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Webmaster Agrees to Prosecutors’ Orders to Settle With FTC

The Federal Trade Commission (FTC) on February 28, 2007 filed an order in a court in California against an affiliate Webmaster charging him of spreading malicious computer program to bloggers and other end-users under the guise of free music offers.

The court permanently prohibited the defendant, Nicholas C. Albert, from meddling with consumers' computer operation and delivering malicious software. It also ordered him to refund the money amounting to $3,300 that he earned fraudulently.

The FTC accused Albert for violating the agency's law because he deceived bloggers and normal computer users by drawing them to iwebtunes.com and iwebmusic.com for non-chargeable music downloads.

When bloggers downloaded the files, they encountered a JavaScript that infected their sites so that the sites displayed links to Enternet making certain offers. When users visited those sites, they received pop-up windows giving serious security warnings. These said the users' browsers had become outdated inviting viruses, spam and spyware infection. So they asked to press 'Yes' to prevent such infections. Those who responded to the bluff didn't receive a browser update, instead allowed a code to track their online behavior. The ruse also changed the settings on the browser, planted toolbars and flashed ads.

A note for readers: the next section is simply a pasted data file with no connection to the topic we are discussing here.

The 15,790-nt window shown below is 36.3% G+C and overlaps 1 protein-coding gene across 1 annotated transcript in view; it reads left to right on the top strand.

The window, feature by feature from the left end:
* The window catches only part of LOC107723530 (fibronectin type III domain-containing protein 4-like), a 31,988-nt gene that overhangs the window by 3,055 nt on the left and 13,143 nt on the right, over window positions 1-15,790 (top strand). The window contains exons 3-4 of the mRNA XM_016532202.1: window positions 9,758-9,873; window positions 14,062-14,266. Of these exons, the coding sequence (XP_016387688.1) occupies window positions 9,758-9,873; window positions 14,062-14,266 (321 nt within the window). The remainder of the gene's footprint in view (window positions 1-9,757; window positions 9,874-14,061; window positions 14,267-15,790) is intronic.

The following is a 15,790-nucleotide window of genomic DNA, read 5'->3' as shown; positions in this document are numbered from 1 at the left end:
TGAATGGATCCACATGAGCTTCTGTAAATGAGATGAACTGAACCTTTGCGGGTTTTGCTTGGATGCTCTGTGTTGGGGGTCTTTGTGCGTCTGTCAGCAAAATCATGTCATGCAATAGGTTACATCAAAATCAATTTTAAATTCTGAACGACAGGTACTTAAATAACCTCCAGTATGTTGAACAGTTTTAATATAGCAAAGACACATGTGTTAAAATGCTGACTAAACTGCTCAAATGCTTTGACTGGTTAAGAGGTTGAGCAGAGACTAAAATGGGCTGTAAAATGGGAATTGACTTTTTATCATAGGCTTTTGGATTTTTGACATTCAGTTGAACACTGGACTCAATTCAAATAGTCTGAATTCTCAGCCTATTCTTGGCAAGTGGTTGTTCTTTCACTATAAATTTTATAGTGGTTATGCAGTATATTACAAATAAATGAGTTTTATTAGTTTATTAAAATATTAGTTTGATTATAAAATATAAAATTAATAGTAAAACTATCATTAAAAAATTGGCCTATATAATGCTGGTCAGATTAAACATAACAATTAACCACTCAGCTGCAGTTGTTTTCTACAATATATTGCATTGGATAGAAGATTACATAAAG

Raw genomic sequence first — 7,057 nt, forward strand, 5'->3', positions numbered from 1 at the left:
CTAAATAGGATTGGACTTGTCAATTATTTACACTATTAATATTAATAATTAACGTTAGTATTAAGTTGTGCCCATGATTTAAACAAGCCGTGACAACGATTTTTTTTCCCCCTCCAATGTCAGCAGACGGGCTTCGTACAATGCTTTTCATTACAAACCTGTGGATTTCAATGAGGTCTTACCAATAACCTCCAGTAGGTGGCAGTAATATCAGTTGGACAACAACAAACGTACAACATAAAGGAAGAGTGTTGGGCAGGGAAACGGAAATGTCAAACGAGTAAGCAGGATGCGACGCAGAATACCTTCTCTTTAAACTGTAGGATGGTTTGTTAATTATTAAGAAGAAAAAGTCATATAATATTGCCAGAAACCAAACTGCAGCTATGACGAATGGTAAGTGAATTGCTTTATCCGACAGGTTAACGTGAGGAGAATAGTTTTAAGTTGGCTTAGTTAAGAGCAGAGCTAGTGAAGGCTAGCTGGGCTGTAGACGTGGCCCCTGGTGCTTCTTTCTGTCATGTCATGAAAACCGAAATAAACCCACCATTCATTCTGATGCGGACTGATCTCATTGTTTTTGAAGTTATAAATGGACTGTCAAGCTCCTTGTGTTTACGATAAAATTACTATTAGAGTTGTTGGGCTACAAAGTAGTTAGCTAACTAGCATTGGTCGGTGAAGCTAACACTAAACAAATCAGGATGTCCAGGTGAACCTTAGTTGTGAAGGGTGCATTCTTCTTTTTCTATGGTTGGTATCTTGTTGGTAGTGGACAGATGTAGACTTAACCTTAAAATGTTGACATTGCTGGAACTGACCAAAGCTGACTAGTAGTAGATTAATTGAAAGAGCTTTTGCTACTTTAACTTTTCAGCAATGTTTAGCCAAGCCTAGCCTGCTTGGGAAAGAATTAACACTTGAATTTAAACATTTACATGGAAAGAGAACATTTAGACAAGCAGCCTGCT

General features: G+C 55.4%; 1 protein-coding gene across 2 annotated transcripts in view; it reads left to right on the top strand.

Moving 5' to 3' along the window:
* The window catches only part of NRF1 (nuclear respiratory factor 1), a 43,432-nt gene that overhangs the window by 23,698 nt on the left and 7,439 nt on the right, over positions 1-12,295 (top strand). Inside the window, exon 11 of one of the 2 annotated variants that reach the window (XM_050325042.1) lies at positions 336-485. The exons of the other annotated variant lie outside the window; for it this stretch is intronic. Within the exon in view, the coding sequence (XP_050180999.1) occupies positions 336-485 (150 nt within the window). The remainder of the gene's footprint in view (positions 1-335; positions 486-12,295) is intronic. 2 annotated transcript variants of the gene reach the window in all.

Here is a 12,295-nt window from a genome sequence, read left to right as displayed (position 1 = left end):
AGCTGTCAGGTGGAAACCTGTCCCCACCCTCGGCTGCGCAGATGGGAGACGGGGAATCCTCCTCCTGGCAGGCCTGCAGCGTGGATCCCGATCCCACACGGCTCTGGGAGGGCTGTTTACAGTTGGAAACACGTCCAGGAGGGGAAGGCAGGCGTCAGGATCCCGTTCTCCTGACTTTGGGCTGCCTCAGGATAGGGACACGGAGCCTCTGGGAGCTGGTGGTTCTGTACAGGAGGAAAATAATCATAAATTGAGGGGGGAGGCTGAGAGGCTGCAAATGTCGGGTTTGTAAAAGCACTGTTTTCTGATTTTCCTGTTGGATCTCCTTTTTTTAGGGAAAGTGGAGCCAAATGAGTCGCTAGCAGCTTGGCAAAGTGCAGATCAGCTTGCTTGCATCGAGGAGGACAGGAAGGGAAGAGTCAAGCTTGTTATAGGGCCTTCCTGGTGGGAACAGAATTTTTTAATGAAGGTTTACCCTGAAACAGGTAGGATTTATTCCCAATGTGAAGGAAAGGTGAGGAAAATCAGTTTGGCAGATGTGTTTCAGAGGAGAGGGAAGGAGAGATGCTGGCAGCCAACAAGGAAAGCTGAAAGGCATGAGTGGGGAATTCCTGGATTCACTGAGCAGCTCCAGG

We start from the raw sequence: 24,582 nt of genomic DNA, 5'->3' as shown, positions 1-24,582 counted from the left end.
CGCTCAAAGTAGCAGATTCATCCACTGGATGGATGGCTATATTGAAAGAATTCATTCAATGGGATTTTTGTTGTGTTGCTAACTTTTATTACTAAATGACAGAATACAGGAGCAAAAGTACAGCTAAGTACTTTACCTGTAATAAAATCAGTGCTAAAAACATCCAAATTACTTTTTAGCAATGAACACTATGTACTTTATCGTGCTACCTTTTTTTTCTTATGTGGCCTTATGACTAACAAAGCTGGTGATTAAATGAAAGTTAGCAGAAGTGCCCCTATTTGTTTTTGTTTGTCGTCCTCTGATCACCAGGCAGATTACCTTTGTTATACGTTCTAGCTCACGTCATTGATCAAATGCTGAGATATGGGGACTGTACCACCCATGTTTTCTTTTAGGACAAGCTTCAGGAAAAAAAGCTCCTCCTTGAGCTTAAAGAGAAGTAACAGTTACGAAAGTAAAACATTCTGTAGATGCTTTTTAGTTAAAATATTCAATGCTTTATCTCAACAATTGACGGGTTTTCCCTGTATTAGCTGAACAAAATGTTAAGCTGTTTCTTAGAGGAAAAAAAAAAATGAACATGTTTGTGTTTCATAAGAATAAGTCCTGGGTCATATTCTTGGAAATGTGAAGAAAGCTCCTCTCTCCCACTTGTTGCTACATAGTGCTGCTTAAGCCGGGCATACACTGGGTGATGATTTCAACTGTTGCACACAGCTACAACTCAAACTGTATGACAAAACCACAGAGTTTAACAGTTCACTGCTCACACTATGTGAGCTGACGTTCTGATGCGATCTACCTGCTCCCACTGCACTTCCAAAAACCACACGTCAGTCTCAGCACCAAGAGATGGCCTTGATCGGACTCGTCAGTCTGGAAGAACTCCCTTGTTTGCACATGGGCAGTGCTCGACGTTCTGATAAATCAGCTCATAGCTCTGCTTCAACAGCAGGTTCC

Bloggers who downloaded Albert's software and inserted the music on their sites would also infect the visitors to those blogs. They would be forced to hear music and view pop-up ads.

FTC prosecutors said Albert was affiliated to Enternet. Albert agreed that he would never meddle with consumers' computer operation, not distribute malware, and not make deceptive claims of offering software. He also let FTC officials to monitor any marketing activities he may affiliate to in the coming eight years.

Enternet were also known as Lida Rohbani, Conspy, Baback (Babak) Hakimi and Nima Hakimi. Enternet officials agreed to pay $2 million to FTC to settle charges in connection to their involvement in the crime. Their badware went by soft names like 'Miracle Search', 'Search Miracle', 'EliteBar', 'Elite Toolbar' and 'EM Toolbar', said the FTC.

The FTC's case against Albert took effect with the help of Microsoft Corp., Webroot Software Inc., and Google Inc.

Related article: Webmasters Hostile Towards Infection Reports from Security Firms

» SPAMfighter News - 3/19/2007

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